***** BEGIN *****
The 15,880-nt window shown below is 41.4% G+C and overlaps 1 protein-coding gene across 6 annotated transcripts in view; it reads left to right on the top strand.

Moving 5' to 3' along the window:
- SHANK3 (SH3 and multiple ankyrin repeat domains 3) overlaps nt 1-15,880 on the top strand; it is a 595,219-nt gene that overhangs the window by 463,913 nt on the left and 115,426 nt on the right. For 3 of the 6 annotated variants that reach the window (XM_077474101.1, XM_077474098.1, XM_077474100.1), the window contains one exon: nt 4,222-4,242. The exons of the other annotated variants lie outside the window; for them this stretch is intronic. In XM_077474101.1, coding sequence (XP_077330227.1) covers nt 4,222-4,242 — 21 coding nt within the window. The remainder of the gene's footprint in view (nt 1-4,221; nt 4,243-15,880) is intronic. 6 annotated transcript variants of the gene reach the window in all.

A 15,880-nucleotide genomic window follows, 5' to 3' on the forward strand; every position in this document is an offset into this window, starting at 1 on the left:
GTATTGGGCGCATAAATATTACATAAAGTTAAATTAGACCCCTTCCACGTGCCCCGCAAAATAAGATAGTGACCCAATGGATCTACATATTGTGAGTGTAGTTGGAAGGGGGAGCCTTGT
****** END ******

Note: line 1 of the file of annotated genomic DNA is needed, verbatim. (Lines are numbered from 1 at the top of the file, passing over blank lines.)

The 15,880-nt window shown below is 41.4% G+C and overlaps 1 protein-coding gene across 6 annotated transcripts in view; it reads left to right on the top strand.